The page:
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What You Should Know About Burial Insurance

Burial insurance: is it necessary? Many seniors find themselves subject to insurance companies telling them they absolutely need burial insurance. If you want to make sure your final expenses are covered in advance and your family doesn’t need to worry about paying for funeral expenses, burial insurance can be a good option. It’s important to remember that burial insurance isn’t the only option, however. Here’s what you should know about burial insurance and what some of your options are.

What is burial insurance?

Burial insurance (also known as senior life insurance, funeral insurance, final expense insurance, or funeral service insurance) is a form of life insurance that covers your final expenses. Burial insurance is a policy you take out on yourself (or on someone else) and pay into while you’re alive; at the time of your passing, the death benefit will be paid out to the beneficiary (or designated funeral home) and will be used to cover all end of life expenses.

Types of burial insurance

Burial insurance can come in a few different forms, so it’s important to know what your options are when shopping around.

Standard burial insurance

Standard burial insurance comes in the form of term or whole life insurance policies and is issued by life insurance companies. You can apply for standard burial insurance relatively quickly and are often only asked a few medical questions before qualifying for a policy. No health exam is needed to qualify for a standard burial insurance policy. Standard burial insurance is a policy you pay into and when you die, the death benefits are paid out to your listed beneficiary on the policy. These policies are usually around the $50,000 or under mark as they’re meant to cover only burial or funeral expenses. Any leftover money can be used by the beneficiary to cover additional expenses (such as medical debt or other outstanding bills you might’ve left behind).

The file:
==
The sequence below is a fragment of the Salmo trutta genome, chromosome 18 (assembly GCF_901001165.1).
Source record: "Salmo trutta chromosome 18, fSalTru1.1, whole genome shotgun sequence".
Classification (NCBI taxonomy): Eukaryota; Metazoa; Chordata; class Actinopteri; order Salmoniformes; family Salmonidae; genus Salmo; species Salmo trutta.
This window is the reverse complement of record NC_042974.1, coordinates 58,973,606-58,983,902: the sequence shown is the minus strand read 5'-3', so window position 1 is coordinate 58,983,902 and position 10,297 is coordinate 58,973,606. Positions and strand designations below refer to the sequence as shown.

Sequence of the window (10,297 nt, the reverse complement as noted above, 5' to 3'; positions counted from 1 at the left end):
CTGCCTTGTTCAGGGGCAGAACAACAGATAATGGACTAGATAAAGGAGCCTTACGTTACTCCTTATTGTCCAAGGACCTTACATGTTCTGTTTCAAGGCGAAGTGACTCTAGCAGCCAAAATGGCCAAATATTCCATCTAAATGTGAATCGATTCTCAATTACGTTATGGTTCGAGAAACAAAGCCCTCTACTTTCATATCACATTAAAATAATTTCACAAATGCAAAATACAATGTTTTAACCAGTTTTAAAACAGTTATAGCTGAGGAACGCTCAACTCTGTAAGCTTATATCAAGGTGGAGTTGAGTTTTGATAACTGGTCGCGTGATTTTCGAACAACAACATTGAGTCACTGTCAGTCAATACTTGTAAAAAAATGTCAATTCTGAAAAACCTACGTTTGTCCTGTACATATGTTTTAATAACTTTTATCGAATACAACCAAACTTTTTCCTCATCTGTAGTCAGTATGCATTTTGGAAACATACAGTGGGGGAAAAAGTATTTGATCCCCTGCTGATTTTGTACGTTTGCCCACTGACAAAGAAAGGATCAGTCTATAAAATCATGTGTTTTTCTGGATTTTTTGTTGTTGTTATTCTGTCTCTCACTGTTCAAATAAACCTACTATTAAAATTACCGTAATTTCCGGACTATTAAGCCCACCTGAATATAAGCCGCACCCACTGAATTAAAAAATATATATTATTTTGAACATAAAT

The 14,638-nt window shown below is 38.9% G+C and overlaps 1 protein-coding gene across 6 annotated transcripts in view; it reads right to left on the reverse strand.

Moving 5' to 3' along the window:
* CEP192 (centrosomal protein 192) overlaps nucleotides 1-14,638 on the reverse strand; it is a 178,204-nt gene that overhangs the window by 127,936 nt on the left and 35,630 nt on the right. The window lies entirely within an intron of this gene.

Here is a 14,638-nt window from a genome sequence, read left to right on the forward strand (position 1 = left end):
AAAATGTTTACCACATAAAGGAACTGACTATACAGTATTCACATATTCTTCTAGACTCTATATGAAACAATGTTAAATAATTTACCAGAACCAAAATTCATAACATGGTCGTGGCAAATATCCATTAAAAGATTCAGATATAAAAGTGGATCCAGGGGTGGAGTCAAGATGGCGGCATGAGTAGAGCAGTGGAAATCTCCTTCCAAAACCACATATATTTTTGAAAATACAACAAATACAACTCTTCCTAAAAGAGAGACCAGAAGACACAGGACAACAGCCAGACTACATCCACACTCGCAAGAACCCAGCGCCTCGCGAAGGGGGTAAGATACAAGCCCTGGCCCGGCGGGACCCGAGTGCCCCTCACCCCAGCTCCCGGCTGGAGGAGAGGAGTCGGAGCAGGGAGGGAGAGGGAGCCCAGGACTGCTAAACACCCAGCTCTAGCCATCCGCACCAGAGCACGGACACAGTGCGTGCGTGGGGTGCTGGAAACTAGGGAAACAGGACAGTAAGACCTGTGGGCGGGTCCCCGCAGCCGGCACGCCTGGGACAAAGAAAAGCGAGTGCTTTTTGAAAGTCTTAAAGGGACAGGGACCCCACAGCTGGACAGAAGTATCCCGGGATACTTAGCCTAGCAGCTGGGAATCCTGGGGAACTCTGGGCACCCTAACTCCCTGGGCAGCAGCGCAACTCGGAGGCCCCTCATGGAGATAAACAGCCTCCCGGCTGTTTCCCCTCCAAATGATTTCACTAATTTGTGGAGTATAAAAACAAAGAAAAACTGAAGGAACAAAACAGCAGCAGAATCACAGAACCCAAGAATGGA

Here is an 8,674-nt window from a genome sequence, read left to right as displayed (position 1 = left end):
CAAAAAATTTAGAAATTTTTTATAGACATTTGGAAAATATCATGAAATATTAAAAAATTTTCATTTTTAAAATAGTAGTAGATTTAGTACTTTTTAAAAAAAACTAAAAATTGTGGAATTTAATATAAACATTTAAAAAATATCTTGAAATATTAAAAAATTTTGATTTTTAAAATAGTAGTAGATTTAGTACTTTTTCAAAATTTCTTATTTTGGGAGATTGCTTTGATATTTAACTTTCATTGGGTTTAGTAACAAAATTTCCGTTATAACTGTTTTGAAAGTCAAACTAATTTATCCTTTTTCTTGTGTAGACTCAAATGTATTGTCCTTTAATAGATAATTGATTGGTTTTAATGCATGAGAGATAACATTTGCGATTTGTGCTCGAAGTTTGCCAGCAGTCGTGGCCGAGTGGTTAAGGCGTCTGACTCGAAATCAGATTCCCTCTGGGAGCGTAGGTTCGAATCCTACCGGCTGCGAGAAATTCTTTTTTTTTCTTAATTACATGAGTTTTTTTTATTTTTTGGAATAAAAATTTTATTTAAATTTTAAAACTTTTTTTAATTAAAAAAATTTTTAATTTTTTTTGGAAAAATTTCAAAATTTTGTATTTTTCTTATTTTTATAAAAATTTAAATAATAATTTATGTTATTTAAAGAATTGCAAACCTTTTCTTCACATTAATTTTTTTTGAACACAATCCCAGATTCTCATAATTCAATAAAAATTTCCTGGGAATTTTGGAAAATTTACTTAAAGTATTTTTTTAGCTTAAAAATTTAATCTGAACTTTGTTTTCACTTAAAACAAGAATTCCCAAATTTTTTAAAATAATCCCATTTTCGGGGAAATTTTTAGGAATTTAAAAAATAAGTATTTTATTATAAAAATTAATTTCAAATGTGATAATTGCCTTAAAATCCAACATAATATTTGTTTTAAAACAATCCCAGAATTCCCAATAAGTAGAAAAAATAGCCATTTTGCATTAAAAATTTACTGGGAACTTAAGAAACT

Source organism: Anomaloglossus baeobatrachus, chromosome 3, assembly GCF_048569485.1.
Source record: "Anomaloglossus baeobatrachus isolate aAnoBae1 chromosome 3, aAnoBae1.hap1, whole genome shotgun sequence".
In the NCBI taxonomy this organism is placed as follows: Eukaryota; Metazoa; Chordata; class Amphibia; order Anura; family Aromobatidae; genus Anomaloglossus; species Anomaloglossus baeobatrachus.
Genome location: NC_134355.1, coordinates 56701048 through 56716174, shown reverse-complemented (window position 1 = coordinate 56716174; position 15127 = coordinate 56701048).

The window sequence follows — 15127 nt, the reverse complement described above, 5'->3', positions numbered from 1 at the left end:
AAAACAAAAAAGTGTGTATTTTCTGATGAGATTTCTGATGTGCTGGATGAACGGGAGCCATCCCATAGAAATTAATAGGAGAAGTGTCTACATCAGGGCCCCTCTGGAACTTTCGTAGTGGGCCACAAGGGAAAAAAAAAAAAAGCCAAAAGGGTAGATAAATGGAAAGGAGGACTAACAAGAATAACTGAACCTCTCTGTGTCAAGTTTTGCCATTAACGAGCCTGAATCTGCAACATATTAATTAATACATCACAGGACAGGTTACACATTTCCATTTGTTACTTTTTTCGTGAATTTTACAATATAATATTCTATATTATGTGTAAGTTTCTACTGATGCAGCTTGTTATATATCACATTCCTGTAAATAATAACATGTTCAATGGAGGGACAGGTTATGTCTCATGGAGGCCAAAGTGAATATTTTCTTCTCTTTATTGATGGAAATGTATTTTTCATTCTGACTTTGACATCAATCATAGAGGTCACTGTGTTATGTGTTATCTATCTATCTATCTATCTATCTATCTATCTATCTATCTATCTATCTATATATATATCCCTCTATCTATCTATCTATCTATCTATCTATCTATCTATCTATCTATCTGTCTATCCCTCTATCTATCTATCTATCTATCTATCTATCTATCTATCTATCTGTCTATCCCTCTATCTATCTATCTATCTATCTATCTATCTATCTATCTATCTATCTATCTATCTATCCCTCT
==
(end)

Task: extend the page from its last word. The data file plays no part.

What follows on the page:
Pre-need burial insurance

A pre-need funeral insurance policy functions in much the same way as a standard funeral insurance policy, with the caveat being that the funds are paid out directly to the funeral provider you chose at the time you set up the funeral insurance policy. Some policies will cover instances of inflation by allowing you to lock in prices at the time you start the policy. The downside to pre-need policies is that if the funeral home goes out of business, you’re out of luck. The policy will not allow you to switch to a different funeral home. These are a good idea if you are certain and confident in the funeral home you’re going with and are unsure if you can rely on a beneficiary to use the money in a way you see fit.

Guaranteed issue life insurance

Guaranteed issue life insurance policies are specifically designed for and marketed towards individuals who are too sick to qualify for any other form of life insurance. These policies are guaranteed acceptance and do not require any form of medical examination, anyone can apply and will be accepted. The catch with a guaranteed issue life insurance policy is that there is usually a two to three year waiting period that the insured needs to go through before the policy can be paid out. If the insured dies during this period, the beneficiaries will not receive the death benefit payout. Beneficiaries will receive the premiums that the insured paid, plus interest, if the insured dies during this waiting period.

How much does burial insurance usually cost?

The cost of burial insurance will depend on the policy you go with and the face amount you’re purchasing, but you can expect to spend around $50 a month on a burial insurance policy. It’s important to keep in mind that this price can be significantly lower or significantly higher, depending on a number of factors. Some of the factors that will change the price of your premium include:

  • Age
  • Gender
  • Health status
  • Health questions asked (yes or no)

For example, according to Lincoln Heritage, a 65 year old woman in good health can expect to pay around $41 monthly for a $10,000 burial insurance policy. An 80 year old man who did not answer any health questions could expect to pay $162 per month for a $10,000 burial insurance policy.

Why would I get burial insurance instead of a regular life insurance policy?